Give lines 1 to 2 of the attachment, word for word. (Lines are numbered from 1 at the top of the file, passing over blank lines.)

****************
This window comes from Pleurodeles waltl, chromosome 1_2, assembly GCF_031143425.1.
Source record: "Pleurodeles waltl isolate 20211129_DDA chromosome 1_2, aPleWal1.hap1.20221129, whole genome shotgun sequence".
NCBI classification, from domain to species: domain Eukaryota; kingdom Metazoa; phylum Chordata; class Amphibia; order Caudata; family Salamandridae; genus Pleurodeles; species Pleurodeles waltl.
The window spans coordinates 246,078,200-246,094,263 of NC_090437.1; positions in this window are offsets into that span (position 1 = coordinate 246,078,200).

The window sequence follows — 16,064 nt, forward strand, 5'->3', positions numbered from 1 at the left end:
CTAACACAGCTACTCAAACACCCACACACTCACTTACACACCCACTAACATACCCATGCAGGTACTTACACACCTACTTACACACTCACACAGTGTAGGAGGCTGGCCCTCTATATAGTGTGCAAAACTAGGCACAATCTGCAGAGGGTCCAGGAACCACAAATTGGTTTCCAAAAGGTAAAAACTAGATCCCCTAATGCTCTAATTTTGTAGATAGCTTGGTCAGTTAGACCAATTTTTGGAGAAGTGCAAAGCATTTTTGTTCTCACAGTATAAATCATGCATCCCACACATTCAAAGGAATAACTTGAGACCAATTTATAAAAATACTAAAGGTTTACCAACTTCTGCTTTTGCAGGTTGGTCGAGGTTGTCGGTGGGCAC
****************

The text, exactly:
This window comes from Pleurodeles waltl, chromosome 1_2, assembly GCF_031143425.1.
Source record: "Pleurodeles waltl isolate 20211129_DDA chromosome 1_2, aPleWal1.hap1.20221129, whole genome shotgun sequence".